Favreau masterfully creates an amalgam of worlds, real and animated, to retell a beautiful and familiar story which will mesmerize children and adults alike. With the skill, talent, knowledge and artistry involved in creating such a visual accomplishment, it’s too bad Disney didn’t put its efforts into creating a unique and original story to go along with it. However, fans of “The Lion King” will find that same heart of the original.

4 Stars

“Aladdin” Disney updates story, message in live-action remake

May 22nd, 2019 Posted by Review 0 thoughts on ““Aladdin” Disney updates story, message in live-action remake”

Disney continues with its live-action remakes of their classic animated tales as it releases “Aladdin,” starring Will Smith as the Genie, Mena Massoud in the lead role of the beloved street thief Aladdin, and Naomi Scott as Princess Jasmine. The question before us is, can Will Smith create the role of the Genie and make it his own or will we forever long for the Robin Williams’ version from 1992?

WATCH THE TRAILER HERE

In expected Disney style, the film begins with vibrantly magical sweeping shots, creating the feeling of flying over the deep blue sea as we swoop down to meet a mariner and his children as he tells them a tall tale about a genie, a lamp, and a young man named Aladdin. We are then transported to a mystical time and place where we meet Aladdin and his monkey Abu, stealing and averting authorities and meeting a beautiful young woman. The story doesn’t appear to stray too far from the original, although with a running time of 30 additional minutes, there may be some additional—and unnecessary— scenes.

The pacing is what suffers slightly in this longer-running rendition, particularly in the middle of the film, which may elicit younger viewers to get a little wiggly in their seats. However, the energy picks back up in the final third of the film which is filled with impressively choreographed dance scenes and a few familiar songs. While the film is called “Aladdin,” it’s more of the Genie’s story and Smith uses his charm, looks, and style to bring a half CGI, half human character to life. The writers even bring us a love-interest side story for this chained yet powerful creature which is an unexpected and welcomed surprise. Smith makes this role his own and he shines in it, but if you’re a fan of the frenetically paced, uproariously funny Robin Williams version, he just doesn’t compare.

Massoud is extraordinary in his portrayal of a young man who knows his place in society, yet hopes that love can conquer all…with a little help from a genie. His lyrical voice captures your attention and your heart as he sings and dances his way in and out of trouble. Scott also shines in her role as the Princess with her expressively rich voice, and the writers take the time to allow her to have determination and intelligence which she easily conveys. Of course, she’s gorgeous, she is a Disney princess after all, but thankfully, there’s so much more to her than that.

Visually, this film is continually stunning with its jaw-droopingly gorgeous set designs and costuming. From elaborate castles to the forsaken desert, the Disney designers don’t miss a detail. The Far East allows for the use of bright and striking colors and the costumes reflect this perfectly. CGI is a character as well as it brings the Magic Carpet and Aladdin’s sidekick Abu to life and gives Smith’s on-screen presence an other-worldly feel. As Aladdin is frequently running away from situations and authorities, the extraordinary camera work takes you along on that chase, zipping in and out of tight spaces, over and under impossible roadblocks, to create dizzyingly exciting scenes. However, what appears to be missing, to a certain extent, is the humor. It’s funny, but it doesn’t have the comedic element that Williams was able to bring to the entire film. His style, talent, and memory cannot be superseded.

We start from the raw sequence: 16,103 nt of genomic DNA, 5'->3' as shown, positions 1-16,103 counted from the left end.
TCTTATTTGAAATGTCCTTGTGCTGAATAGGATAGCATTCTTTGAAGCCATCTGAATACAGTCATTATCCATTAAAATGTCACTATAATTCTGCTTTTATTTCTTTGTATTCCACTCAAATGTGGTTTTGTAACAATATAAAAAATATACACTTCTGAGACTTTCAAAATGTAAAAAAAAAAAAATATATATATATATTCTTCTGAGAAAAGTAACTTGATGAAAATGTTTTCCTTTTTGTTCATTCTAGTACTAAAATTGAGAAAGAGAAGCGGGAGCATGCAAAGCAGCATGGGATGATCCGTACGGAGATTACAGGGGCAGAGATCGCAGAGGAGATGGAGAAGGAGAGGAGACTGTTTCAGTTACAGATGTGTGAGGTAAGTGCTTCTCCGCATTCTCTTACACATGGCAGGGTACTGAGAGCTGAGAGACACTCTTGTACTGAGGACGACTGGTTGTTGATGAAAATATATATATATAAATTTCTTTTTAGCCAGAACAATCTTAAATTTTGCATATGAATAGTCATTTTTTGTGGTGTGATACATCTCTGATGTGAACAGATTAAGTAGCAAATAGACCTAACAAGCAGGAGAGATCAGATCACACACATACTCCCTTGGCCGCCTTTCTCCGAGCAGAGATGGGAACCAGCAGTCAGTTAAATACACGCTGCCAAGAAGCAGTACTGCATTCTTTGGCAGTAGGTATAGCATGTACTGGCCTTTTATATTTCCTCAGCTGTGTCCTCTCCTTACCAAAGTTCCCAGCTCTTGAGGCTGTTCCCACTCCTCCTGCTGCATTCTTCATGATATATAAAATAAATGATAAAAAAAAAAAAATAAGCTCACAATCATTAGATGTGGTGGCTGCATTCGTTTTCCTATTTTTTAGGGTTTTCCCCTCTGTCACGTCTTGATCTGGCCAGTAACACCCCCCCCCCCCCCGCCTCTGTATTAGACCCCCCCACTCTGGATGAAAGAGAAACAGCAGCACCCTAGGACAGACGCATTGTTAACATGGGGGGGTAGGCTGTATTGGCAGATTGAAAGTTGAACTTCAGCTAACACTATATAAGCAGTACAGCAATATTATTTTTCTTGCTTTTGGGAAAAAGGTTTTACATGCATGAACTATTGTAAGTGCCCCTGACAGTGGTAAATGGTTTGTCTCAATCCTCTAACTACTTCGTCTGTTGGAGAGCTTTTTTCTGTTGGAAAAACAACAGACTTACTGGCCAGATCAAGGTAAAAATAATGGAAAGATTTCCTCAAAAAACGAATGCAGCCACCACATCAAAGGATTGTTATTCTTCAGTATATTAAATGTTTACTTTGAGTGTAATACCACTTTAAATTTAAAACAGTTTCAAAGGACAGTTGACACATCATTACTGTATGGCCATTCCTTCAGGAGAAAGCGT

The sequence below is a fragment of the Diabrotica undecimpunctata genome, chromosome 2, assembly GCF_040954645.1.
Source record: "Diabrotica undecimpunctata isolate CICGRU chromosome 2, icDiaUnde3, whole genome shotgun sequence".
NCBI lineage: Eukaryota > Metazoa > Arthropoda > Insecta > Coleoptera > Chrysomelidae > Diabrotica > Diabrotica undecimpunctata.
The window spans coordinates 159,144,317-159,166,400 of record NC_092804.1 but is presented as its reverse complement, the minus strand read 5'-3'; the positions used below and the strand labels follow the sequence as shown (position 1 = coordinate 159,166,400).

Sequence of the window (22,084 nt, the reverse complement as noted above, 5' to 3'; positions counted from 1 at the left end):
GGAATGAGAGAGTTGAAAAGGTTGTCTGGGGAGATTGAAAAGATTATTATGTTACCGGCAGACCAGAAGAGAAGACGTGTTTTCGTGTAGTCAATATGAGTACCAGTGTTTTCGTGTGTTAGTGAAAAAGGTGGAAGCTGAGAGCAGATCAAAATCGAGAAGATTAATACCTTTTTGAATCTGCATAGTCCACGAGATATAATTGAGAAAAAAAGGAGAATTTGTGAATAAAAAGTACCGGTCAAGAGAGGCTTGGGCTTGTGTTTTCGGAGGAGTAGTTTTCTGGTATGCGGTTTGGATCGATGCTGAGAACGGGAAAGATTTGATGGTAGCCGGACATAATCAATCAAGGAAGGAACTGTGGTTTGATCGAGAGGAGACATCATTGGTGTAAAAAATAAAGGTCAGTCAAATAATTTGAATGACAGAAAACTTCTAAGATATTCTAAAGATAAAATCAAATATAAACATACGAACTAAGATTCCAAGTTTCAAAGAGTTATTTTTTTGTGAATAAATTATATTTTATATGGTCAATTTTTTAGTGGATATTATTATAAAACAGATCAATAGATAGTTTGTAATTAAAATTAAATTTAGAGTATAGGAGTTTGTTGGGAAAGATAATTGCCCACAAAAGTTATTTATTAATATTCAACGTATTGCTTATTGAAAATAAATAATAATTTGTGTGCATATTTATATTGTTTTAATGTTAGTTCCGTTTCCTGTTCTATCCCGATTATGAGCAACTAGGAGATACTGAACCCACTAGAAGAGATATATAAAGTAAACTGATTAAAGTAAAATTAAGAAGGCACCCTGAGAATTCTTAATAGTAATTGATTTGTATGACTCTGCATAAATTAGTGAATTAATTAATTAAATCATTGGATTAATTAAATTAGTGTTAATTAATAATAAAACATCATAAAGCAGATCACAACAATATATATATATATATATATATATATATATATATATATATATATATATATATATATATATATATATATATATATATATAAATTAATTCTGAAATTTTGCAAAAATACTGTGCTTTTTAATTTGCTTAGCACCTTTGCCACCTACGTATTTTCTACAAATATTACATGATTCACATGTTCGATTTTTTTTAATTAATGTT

As we’ve come to expect from Disney, there are some life lessons in the film. The obvious ones regarding the evils of greed and power are there as well as the importance of word choice. Words do matter. The topic of gender equality also arises as the Princess tackles centuries of a patriarchal society, where women cannot be in a position of authority, let alone a sultan and she must marry to be successful in life. It’s another refreshing element to an updated Disney story.

“Aladdin” will reignite and to some extent reinvent the beloved Princess Jasmine story in live-action form. It’s a fun film with extraordinary special effects and designs as well as an updated vibe, but my heart holds Robin Williams in the role of the Genie and the classic animated version.

MARY POPPINS RETURNS- magical fun for the entire family

December 21st, 2018 Posted by Review 0 thoughts on “MARY POPPINS RETURNS- magical fun for the entire family”

Disney’s Academy Award-winning musical, “Mary Poppins,” starring Julie Andrews, Angela Landsbury and Dick Van Dyke, turns 54 this year and what better way to celebrate than by creating a new adventure based on this classic family film?

The magical nanny is back in “Mary Poppins Returns” with Emily Blunt and Lin-Manuel Miranda stepping in to create an entirely new version of the story, while still maintaining the magic of the music, the dance and, most importantly, the story.

We meet the Banks’ family, who is comprised of two grown children, Michael (Ben Whishaw), and Jane (Emily Mortimer). While their parents have long gone, Michael, a widower, has two astute children who miss the comfort and guidance of their mom.

To read the review in its entirety as it appears in the Friday, December 21st edition of The Daily Journal go to https://www.daily-journal.com/life/entertainment/reel-talk-mary-poppins-returns/article_a868e358-02de-11e9-9ec9-bf8683523647.html